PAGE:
This chapter focused on optimizing storage and I/O. Best practices directly related to storage and I/O are the following:
- The default configuration of filegroups and files is adequate only for small and/or lightly used databases. High-performance databases will require a lot of tuning and modification from the defaults. Be sure to document your changes.
- When creating filegroups and files for a database, preconfigure their size for what they need to be a year or more from today. Set the autogrow parameter to a specific, absolute value of sufficient size so that autogrowth will not happen frequently. Better yet, avoid autogrowth altogether by enlarging data files and transaction log files during preventative maintenance hours.
- Ensure that database files and the transaction log file for all databases reside in RAID volumes. RAID1+0 is the best, but more costly. RAID5 is good for read-heavy applications. If cost is an issue, RAID1 is an inexpensive option for write-heavy databases, such as tempdb.
- SSD is a game-changer. It is exceedingly fast compared to hard disks, especially for applications that are heavy on randomized I/O. However, SSD has its own set of special management issues.
- Monitor and tune storage and I/O for tempdb just as you would for a business-critical production database. On SQL Server instances with many active databases, tempdb is frequently the busiest database on the entire instance.
- Do not create multiple files and filegroups for the transaction log file.
- Database files, the transaction log file, and operating system files should be located on physically separate volumes for performance and availability. By “physically separate,” understand that this means completely separate from other I/O intensive processes. It will do no good, for example, to put all transaction logs together onto the same RAID. In business-critical applications, each database file should be separate from other database files, while the transaction log file should be completely isolated.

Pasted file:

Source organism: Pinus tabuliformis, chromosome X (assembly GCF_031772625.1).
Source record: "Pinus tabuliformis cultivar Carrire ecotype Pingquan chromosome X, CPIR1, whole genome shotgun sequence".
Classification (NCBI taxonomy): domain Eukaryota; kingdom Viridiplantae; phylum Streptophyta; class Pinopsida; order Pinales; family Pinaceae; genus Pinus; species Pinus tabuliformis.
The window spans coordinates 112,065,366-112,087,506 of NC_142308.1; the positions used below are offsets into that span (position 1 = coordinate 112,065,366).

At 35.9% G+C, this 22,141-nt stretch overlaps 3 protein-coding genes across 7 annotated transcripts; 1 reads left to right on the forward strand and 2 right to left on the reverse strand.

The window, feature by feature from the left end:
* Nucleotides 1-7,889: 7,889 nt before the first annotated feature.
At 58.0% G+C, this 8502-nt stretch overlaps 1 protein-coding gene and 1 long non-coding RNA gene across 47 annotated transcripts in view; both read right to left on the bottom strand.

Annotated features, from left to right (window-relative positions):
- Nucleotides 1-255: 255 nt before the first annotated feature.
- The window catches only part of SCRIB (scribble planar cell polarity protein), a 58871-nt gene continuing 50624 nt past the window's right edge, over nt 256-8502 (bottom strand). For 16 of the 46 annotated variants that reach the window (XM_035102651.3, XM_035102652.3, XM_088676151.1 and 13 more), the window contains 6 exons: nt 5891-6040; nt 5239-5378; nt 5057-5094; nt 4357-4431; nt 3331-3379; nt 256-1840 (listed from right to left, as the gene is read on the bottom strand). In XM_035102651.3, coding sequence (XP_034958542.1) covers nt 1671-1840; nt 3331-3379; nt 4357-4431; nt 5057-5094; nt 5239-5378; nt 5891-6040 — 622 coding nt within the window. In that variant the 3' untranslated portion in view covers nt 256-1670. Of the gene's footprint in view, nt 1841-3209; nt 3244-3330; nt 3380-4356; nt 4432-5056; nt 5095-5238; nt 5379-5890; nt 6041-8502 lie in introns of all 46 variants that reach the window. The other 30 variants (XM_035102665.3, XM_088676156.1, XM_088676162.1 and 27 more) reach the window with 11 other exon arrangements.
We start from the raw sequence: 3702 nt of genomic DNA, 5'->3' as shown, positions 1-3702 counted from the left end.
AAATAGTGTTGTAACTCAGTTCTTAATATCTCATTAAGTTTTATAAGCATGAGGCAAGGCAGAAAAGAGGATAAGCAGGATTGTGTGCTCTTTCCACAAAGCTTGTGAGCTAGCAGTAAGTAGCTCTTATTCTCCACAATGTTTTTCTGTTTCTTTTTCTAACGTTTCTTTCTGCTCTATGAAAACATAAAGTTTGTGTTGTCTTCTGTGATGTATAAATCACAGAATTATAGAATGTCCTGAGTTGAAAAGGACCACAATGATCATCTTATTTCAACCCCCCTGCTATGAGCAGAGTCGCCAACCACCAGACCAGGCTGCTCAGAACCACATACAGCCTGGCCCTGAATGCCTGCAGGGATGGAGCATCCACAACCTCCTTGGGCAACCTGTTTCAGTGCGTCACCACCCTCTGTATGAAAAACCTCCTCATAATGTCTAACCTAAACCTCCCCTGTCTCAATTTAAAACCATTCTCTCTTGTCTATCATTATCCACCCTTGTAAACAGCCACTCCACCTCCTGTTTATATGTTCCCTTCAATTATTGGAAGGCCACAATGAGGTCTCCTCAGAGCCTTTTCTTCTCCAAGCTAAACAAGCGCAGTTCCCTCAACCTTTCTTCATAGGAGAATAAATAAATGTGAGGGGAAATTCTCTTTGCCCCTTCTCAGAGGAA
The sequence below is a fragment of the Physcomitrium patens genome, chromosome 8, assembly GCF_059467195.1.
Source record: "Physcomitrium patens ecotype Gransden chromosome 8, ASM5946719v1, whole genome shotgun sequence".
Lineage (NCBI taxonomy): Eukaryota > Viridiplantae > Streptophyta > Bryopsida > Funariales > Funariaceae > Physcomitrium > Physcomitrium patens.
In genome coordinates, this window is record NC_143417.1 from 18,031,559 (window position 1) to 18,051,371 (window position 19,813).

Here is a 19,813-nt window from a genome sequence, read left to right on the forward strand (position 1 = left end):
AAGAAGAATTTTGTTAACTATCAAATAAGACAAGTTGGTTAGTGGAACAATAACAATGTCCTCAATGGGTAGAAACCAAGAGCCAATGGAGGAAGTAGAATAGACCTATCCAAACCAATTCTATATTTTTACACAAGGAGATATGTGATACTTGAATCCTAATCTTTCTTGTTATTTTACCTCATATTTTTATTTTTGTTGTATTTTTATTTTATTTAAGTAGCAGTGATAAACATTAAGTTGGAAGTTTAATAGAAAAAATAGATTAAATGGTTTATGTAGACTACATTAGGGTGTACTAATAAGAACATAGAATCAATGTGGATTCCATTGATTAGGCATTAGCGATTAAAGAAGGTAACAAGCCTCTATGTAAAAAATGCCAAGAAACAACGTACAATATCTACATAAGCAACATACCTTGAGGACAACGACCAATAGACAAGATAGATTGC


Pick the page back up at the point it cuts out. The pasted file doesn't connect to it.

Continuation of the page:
- Create additional database files on physically separate volumes to speed I/O. Make sure that all database files are of identical size and organize them through the use of filegroups.
- If the following steps have not sped up I/O enough to meet the needs of the application, consider creating partitions on the most heavily used table(s) and/or index(es) to further segregate I/O onto physically separate volumes.
- SANs are often black boxes to DBAs. Make sure that I/O performance is at least comparable to direct-attached storage (DASD) and that SAN administrators are held accountable not only for storage volume but also for I/O throughput.
In addition, the following list is a summary of some other of the best practices from this chapter:
- Leverage data compression to reduce disk space consumed by data files and to speed I/O by reducing the overall amount of I/O occurring.
- Do not set the database to automatically shrink because this leads to performance degradation and excessive fragmentation over time.
- Configure the recovery model for each database accordingly and implement a backup and restore strategy. This should also include the system databases and should be tested regularly. Having a backup doesn’t mean you can recover a database, and only a test recovery will reveal that.
- Review the other break-out chapters in the book for more information on items such as hardening a SQL Server, encryption, Policy-Based Management, Resource Governor, and SQL Agent jobs like backups, DBCC corruption checks, and maintenance activities.